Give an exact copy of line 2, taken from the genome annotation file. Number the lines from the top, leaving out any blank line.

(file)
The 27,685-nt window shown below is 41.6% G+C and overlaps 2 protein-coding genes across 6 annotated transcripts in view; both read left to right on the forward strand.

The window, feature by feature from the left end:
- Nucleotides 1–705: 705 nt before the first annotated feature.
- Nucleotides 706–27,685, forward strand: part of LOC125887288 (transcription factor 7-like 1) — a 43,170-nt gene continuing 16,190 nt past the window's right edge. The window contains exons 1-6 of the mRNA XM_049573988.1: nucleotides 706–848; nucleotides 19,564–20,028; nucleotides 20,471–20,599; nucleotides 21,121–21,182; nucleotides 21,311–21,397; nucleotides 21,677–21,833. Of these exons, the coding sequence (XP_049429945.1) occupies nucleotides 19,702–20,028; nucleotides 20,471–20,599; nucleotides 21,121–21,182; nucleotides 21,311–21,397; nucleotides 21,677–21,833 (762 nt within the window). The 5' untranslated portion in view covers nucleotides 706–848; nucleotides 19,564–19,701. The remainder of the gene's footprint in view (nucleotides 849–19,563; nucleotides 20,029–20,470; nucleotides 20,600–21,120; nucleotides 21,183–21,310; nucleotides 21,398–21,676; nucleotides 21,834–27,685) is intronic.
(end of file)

The window, feature by feature from the left end: